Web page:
October 17th, 2022
This last week has been a struggle. Tuesday evening was an ugly scene, and we have spent the following days cleaning up the resulting mess. A traumatic event doesn’t just end. It is radioactive with a half-life like that of plutonium. It takes time for nerve endings to stop quivering, and there is edgy alertness that just won’t go away. It would be nice to be able to flee from all the emotional fallout, but that can’t happen. Life goes on, and problems still need to be solved.
I told a number of people about what happened at our house that night. Several responded to me and offered their sympathy and prayers. I am grateful to each and every person who contacted us. There really wasn’t much that they could do for us in any practical sense, but they at least indicated that they cared. Some of our friends understand our troubles quite well, and their words were very meaningful and heartfelt.
Words can be helpful. They can be healing. However, words can only do so much.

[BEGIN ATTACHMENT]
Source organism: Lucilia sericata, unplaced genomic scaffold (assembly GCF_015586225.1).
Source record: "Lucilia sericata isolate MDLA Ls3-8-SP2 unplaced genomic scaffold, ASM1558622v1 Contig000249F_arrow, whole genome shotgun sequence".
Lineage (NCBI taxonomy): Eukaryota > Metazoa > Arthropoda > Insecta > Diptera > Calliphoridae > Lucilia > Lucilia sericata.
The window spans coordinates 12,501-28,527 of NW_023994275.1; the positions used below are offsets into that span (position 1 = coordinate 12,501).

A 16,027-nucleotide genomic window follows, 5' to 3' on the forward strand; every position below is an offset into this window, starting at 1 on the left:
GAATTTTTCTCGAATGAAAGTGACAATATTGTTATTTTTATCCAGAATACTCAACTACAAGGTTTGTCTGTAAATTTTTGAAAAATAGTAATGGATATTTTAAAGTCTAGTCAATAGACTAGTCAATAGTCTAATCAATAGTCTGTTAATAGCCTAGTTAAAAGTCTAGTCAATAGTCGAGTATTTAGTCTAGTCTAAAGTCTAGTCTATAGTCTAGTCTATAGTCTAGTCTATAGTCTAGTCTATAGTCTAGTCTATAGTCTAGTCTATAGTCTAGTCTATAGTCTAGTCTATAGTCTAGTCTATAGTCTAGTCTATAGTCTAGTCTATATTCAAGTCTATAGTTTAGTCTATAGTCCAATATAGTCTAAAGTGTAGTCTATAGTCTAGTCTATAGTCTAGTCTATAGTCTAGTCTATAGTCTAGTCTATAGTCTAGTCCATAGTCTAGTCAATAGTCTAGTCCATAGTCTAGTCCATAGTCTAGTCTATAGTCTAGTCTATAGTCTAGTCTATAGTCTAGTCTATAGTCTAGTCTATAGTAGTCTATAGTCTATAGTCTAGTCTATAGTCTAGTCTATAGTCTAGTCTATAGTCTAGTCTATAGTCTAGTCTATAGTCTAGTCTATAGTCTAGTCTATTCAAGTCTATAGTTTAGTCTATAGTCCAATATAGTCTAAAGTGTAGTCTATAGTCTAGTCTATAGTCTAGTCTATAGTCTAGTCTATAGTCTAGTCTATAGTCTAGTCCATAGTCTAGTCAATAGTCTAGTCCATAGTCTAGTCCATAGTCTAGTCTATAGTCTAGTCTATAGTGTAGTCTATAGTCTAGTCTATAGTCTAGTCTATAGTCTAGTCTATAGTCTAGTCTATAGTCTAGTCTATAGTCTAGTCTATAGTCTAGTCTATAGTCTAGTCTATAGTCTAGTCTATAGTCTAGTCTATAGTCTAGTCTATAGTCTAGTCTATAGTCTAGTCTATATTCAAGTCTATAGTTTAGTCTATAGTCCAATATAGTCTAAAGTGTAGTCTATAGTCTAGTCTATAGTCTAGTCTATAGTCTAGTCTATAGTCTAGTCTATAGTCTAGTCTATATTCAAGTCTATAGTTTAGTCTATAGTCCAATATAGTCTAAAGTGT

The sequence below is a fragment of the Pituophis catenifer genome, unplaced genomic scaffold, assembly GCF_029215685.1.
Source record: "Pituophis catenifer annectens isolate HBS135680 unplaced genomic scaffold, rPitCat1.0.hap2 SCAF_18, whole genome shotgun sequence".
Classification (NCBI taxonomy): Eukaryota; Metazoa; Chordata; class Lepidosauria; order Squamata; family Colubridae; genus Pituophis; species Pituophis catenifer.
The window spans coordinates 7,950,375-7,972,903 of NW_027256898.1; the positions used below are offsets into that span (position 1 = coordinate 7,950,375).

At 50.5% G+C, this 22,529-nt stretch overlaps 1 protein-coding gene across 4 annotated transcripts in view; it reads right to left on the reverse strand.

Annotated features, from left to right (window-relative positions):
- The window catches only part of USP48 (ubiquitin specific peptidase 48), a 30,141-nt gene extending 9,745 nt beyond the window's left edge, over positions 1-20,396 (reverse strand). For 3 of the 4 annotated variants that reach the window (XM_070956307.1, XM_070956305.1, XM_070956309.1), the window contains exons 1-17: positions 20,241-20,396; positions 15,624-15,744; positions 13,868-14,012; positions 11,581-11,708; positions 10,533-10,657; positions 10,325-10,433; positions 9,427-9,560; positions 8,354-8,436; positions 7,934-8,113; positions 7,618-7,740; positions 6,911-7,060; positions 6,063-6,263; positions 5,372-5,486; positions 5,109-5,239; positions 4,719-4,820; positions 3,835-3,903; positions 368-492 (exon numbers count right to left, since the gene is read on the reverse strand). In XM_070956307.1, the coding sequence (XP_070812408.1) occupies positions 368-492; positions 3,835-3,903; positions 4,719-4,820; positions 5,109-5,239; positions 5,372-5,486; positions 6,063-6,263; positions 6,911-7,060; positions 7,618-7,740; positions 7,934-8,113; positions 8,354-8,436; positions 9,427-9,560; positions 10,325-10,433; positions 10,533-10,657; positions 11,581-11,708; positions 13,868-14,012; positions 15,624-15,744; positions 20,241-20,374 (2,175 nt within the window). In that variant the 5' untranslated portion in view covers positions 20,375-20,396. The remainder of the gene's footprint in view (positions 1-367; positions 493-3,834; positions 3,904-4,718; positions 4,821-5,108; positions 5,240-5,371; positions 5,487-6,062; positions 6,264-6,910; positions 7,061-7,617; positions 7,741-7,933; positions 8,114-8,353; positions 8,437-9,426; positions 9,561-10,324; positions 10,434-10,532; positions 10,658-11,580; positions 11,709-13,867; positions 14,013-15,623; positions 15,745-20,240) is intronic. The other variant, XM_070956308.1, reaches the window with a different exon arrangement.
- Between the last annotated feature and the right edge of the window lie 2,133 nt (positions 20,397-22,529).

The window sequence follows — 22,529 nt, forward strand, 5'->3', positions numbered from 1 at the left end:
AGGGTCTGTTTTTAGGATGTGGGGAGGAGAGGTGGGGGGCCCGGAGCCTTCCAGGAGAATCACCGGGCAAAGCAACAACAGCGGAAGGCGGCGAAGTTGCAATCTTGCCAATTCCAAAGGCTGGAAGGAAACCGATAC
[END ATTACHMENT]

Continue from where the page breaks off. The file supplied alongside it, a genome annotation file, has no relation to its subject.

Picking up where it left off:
On Saturday, Karin and I were busy with many things. We still felt troubled in spirit. I had just come home from shopping, and Karin was trying to put our little grandson, Asher, down for nap. It was warm outside, and I had left the front door open. I had to let the dog out, or maybe let her back in. I can’t remember anymore. My thoughts were everywhere and nowhere. In any case, when I went to the door, I found something unexpected.
It was a bag full of food. There was a loaf of rye bread, a package of sliced ham, a bottle of whole grain mustard, and a glass jar filled with sliced red onions in vinegar. There was also a picture book for Asher that told the story of a construction worker.
The bag looked like this:
I looked at it, and I knew immediately that it was from Chris, one of our Buddhist friends in the Zen sangha. The circle is a Zen symbol, and the words on the bag are classic Zen:
“Only this, this!”
Zen is about being in the moment and focusing what is happening right here and right now. The fact is that there really is “only this, this!” The craziness and chaos of previous days don’t matter. The fears for the future don’t matter. The words and the gift cut through the confusion in my mind and brought me back to the present moment. It was (and is) a good place to be.
Chris never rang the doorbell. She didn’t want to bother us. She did what she needed to do and did it without words.
It was silent gift.